Finance & Economics

Indonesia Faces Risk of Apple Macbook Shortage

Indonesia is currently striving to increase the volume of production of goods onshore, which is a logical effort in the context of the prospects for the development of the homegrown industrial sector, but under certain circumstances, such a strategy of action can cause all sorts of problems, which happened in the mentioned country.

Indonesia Faces Risk of Apple Macbook Shortage

Companies warn that shipments of some products, including Apple’s MacBook Pro, may stop in Indonesia as early as the end of April. This unfavorable outlook is related to the realization of Jakarta’s plan to increase the manufacturing of goods at homegrown production facilities.

Also in Indonesia, in the next few months, the likely, but so far potential risk of stopping the supply of Michelin tires and chemicals from Europe may become a reality. The country faced the prospect of shortages after the local authorities enforced a controversial rule in early March, which some experts and analysts perceived as an attempt to restrict imports of goods of many categories and brands. This was reported by the media, citing anonymous insiders who are well aware of the current state of affairs in the Indonesian trade sector and the industrial environment of the state.

It is worth noting that concerning Jakarta’s efforts, the notion of homegrown production facilities is more extensive than the literal interpretation of this term. Insiders note that the Indonesian leadership, as part of the implementation of the policy of gradually reducing the volume of imported products, expected that appropriate actions would become an incentive for foreign companies to start building plants onshore. At the same time, the final effect of Jakarta’s measures turned out to be the opposite. According to insiders, against the background of the practice of restrictions by the Indonesian authorities, foreign companies began to consider as the most likely such complexes of solutions strategies to respond to the changed conditions, which provide for shrinkage in the scale of activities in the country and in some cases a complete abandonment of doing business. The informants used the right of anonymity since the mentioned issue is currently being discussed exclusively in the format of strict confidentiality.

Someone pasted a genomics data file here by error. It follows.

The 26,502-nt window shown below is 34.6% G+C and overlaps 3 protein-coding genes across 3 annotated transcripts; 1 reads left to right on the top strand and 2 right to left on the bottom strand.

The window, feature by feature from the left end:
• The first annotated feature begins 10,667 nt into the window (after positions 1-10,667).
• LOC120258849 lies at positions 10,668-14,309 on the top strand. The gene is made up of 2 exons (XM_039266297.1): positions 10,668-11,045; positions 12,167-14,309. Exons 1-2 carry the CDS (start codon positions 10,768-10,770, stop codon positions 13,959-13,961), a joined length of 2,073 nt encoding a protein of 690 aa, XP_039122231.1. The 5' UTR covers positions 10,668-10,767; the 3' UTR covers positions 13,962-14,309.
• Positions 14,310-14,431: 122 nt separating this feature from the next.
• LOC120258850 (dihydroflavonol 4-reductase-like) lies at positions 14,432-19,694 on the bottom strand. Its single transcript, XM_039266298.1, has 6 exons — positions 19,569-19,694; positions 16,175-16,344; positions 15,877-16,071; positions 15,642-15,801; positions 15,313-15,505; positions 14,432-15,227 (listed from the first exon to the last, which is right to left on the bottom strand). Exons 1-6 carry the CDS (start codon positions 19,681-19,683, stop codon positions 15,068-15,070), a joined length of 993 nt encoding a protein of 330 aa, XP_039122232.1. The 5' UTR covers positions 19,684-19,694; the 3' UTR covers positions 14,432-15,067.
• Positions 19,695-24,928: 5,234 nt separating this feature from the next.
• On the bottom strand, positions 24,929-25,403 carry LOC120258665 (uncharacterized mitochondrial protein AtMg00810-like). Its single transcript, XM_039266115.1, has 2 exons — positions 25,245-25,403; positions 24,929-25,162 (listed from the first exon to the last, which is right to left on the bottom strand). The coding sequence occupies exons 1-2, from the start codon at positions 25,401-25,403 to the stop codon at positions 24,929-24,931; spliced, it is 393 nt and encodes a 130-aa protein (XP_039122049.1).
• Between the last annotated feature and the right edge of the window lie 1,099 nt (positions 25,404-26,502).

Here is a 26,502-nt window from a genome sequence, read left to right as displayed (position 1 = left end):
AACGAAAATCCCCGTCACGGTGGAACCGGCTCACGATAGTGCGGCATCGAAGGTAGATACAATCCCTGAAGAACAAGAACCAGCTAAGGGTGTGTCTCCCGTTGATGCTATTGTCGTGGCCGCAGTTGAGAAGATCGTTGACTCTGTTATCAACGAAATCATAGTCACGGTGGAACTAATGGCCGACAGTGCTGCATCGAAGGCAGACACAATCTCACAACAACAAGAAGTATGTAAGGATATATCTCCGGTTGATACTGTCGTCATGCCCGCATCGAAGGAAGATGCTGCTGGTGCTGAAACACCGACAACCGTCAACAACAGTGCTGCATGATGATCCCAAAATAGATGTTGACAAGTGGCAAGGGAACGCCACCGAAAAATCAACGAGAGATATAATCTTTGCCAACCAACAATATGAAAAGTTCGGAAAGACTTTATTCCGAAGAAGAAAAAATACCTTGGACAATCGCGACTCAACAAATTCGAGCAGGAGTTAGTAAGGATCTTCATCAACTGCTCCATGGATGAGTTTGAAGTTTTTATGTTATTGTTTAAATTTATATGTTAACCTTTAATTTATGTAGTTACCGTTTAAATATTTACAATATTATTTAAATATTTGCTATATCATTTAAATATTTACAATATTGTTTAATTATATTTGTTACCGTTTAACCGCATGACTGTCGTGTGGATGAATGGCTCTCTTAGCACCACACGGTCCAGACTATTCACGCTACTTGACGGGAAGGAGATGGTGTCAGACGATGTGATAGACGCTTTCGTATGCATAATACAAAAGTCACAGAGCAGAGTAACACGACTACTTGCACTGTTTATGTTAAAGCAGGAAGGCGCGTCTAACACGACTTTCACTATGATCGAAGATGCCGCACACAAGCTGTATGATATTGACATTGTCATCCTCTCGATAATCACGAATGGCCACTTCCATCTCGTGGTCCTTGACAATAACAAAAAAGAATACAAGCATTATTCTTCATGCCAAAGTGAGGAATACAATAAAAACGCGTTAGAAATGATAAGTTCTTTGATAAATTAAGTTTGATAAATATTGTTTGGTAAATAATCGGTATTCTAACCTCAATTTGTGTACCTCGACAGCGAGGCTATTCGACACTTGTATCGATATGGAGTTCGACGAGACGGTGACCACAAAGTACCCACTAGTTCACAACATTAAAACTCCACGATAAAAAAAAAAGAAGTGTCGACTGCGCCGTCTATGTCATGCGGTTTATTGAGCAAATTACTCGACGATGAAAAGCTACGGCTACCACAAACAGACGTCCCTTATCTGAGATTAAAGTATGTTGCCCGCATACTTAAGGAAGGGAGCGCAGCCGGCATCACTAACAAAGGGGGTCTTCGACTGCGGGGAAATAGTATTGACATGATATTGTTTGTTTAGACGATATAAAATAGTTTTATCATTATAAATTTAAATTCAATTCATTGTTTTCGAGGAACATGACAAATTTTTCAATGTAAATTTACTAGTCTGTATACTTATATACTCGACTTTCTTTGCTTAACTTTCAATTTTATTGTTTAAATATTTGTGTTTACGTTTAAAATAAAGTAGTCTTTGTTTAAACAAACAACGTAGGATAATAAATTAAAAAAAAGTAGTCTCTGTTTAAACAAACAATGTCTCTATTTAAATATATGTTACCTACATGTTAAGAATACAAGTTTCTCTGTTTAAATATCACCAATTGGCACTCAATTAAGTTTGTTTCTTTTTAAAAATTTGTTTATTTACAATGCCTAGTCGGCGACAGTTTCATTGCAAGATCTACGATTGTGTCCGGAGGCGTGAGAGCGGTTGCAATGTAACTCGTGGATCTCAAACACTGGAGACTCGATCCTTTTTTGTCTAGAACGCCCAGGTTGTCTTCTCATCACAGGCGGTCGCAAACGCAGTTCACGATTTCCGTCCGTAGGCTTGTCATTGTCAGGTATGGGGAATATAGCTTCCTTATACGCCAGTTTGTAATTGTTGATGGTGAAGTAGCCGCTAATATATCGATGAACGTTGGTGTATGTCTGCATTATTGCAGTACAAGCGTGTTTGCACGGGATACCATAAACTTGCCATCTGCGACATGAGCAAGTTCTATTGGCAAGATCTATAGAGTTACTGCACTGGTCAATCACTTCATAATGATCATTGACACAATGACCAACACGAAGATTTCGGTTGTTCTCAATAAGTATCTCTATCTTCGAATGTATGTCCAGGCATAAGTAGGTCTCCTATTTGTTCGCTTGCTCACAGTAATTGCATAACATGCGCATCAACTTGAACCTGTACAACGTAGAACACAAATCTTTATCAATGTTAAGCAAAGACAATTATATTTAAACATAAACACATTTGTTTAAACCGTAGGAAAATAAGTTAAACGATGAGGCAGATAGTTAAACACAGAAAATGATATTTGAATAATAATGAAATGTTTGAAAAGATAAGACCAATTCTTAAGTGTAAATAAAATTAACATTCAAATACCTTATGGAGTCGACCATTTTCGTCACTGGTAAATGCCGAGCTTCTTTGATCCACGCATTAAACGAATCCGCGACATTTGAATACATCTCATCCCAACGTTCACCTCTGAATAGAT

At the same time, problems whose territory of existence is still symbolically behind the scenes are gradually beginning to signal the fact of their existence in the public space. Top managers of companies, including, among others, the above-mentioned Apple and Michelin, did not hide their outrage over Jakarta’s actions. Against the background of these sentiments, business chambers in some countries, including South Korea and the United States, have written letters to the governments of these countries. This case factually involves an indirect request to the Indonesian leadership to reconsider the current approach to stimulating local production by limiting external supplies. It is worth noting that the outrage of foreign business is partly public. For example, insiders reported on the letters to the governments, noting that the relevant information belongs to the confidential category.

Apple representatives and officials from Indonesia’s ministries of trade and industry did not respond to media requests for comment on the state of affairs that has emerged in connection with the measures taken by Jakarta.